One possible version of the solvent purification by distillation in Step 6 is illustrated in FIG. 2. The solvent purification system includes a stripper column 31, a bottom evaporator 32 and an overhead condenser 33. The solvent-containing stream 17 from the work-up in Step 4 having a low phosgene content (not illustrated in FIG. 2) is fed into the stripper column 31, which preferably has 4-20 separation stages. The bottom evaporator 32 produces sufficient quantities of vapors, by heating (e.g., with heating steam) so that the dephosgenated solvent-containing stream 19 now only possesses a phosgene content of <100 ppm, preferably <50 ppm, most preferably <20 ppm, and a diisocyanate content of <100 ppm, preferably <50 ppm, most preferably <20 ppm, based in each case on the weight of the solvent-containing stream, and can thus be used to produce the amine solution. The vapor stream 36 produced contains the separated phosgene at preferably 1-6 wt. %, based on the weight of the vapor stream, and is preferably condensed in the condenser 33; while the condensate 37 is fed into the isocyanate process (e.g., to prepare the phosgene solution) and the residual gases 38 are preferably fed to the waste gas work-up. However, the condensate 37 can also be completely or partly recirculated as reflux to the stripper column 31, as a result of which the phosgene becomes further concentrated in the vapor stream 36. If Step 6 is operated under a pressure below the boiling point of the solvent in the solvent-containing stream 17, partial separation of phosgene already occurs at the entrance to the stripper column 31 by flashing out. Thus, the amount of energy to be fed into the evaporator 32 is reduced.

FIG. 3 shows an embodiment of the solvent purification by distillation in Step 6 that is particularly preferred because it is particularly energy-efficient:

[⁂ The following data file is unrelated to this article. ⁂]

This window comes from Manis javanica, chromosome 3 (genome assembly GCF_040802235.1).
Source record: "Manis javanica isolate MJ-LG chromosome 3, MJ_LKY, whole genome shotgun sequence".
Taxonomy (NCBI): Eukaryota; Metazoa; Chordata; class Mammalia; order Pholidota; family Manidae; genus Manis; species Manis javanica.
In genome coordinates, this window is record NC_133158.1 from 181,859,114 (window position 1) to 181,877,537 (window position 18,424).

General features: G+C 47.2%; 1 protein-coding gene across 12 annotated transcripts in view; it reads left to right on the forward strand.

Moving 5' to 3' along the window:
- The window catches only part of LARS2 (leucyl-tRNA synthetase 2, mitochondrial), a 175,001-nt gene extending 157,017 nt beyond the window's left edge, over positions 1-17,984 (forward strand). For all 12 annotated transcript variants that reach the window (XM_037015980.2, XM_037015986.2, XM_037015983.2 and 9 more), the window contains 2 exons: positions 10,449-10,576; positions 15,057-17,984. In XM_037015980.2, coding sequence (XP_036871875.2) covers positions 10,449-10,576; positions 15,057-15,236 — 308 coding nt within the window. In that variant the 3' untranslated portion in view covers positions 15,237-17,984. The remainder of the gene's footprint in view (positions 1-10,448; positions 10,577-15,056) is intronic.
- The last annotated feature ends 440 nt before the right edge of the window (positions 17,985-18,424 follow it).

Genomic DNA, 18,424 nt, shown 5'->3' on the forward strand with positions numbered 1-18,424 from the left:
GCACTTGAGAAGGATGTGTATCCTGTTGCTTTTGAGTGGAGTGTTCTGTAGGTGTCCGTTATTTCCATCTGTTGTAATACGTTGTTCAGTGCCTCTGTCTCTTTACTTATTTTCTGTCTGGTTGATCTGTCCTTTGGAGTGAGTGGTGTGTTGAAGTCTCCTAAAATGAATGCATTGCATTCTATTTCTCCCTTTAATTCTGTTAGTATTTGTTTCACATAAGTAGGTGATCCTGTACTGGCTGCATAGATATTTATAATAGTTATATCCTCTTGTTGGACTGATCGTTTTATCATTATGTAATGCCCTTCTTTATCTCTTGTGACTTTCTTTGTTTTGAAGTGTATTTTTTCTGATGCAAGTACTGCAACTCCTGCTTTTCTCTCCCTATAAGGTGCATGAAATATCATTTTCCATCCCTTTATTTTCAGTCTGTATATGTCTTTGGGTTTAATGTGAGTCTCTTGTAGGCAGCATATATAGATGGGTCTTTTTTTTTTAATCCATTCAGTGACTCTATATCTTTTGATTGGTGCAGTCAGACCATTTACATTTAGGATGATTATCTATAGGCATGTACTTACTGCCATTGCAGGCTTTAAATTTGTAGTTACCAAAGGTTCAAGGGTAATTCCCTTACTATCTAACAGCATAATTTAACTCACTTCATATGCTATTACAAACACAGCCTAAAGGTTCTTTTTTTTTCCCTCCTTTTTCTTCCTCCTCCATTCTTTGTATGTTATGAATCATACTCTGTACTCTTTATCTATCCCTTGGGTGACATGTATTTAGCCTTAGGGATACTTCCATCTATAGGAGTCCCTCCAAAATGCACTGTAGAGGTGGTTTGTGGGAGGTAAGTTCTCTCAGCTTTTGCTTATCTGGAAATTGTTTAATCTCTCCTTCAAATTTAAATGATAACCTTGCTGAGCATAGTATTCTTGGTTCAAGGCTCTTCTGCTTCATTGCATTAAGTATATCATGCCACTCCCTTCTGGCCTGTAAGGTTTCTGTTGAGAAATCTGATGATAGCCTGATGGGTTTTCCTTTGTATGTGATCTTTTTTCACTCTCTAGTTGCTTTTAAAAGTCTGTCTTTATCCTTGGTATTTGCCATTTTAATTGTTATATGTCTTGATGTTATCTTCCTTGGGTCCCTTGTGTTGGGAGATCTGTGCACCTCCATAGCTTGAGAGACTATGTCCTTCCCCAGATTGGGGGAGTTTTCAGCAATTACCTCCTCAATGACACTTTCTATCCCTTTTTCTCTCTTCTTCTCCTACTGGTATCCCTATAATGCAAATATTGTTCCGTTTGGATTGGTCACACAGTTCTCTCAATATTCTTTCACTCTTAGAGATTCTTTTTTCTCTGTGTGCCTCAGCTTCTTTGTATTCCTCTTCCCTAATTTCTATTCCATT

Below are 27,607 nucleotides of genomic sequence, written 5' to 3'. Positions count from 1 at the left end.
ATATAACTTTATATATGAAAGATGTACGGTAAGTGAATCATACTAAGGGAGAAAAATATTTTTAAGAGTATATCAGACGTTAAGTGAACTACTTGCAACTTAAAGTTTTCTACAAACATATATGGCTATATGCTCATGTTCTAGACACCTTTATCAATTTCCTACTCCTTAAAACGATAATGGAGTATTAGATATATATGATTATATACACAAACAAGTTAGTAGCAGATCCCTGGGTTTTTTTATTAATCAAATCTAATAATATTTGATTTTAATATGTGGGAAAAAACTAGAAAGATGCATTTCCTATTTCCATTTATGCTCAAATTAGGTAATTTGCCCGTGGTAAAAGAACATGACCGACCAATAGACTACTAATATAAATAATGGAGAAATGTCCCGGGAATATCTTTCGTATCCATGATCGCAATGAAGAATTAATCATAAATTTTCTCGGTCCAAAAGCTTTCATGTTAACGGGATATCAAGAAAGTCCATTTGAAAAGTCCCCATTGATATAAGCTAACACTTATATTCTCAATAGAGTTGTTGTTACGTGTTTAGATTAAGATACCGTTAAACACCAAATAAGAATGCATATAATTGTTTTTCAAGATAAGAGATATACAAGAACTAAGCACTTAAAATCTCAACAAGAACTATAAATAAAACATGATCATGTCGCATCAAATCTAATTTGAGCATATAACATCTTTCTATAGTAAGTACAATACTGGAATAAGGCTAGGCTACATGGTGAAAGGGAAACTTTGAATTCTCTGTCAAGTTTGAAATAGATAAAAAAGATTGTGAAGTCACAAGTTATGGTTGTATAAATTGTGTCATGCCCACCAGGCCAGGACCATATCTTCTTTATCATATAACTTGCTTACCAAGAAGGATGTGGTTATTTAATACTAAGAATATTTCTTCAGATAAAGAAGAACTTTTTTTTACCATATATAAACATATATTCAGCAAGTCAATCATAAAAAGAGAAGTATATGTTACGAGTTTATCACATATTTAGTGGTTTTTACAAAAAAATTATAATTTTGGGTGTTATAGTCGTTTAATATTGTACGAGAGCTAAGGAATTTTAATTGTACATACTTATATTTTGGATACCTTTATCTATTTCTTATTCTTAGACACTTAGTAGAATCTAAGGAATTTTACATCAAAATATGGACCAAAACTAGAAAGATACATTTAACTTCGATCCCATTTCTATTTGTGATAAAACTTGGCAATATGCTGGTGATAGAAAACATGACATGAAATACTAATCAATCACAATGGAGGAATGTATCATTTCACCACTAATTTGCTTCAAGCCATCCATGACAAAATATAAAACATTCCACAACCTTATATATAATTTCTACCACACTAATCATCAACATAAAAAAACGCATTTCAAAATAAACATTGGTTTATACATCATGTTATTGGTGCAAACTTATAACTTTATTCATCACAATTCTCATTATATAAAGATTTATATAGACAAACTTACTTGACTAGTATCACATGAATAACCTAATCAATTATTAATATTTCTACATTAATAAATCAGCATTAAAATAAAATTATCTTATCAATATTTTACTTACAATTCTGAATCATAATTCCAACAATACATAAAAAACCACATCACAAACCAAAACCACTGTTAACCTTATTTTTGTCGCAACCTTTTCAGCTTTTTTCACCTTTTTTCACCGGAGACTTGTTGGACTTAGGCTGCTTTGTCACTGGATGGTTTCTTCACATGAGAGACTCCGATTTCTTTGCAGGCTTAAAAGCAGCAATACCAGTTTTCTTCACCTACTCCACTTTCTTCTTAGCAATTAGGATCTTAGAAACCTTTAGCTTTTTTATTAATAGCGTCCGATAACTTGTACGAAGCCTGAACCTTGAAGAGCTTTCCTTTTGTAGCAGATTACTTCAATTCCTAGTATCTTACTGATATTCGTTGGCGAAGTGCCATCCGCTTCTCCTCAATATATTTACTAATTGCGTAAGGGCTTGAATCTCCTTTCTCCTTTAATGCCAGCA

The solvent-containing stream 17 from the work-up in Step 4 having a low phosgene content (not illustrated in FIG. 3) is first fed as a heating agent through the bottom evaporator 32 and then into the stripper column 31, which has 4-20 separation stages. The bottom evaporator 32 produces sufficient quantities of vapors, as a result of being heated with the solvent-containing stream, so that the dephosgenated solvent-containing stream 19 now only possesses a phosgene content of <100 ppm, preferably <50 ppm, most preferably <20 ppm, and a diisocyanate content of <100 ppm, preferably <50 ppm, most preferably <20 ppm, based in each case on the weight of the solvent-containing stream, and can thus be used to produce the amine solution. During this process, the solvent stream is cooled by 2-10° C. The vapor stream 36 produced contains the separated phosgene at preferably 1-6 wt. %, based on the weight of the vapor stream, and is preferably condensed in the condenser 33; while the condensate 37 is fed into the isocyanate process (e.g., to prepare the phosgene solution) and the residual gases 38 are preferably fed via a vacuum system to the waste gas work-up. However, the condensate 37 can also be completely or partly recirculated into the stripper column 31 as reflux, as a result of which the phosgene becomes further concentrated in the vapor stream 36. By regulating the pressure in the system, the quantity of vapors produced, and thus the quality or purity of the solvent-containing stream, is regulated. Overall, the separation of the residual quantities of phosgene is achieved without any external energy input, which even brings about, at the same time, a generally desirable cooling of the solvent-containing stream, which is used to produce the amine solution.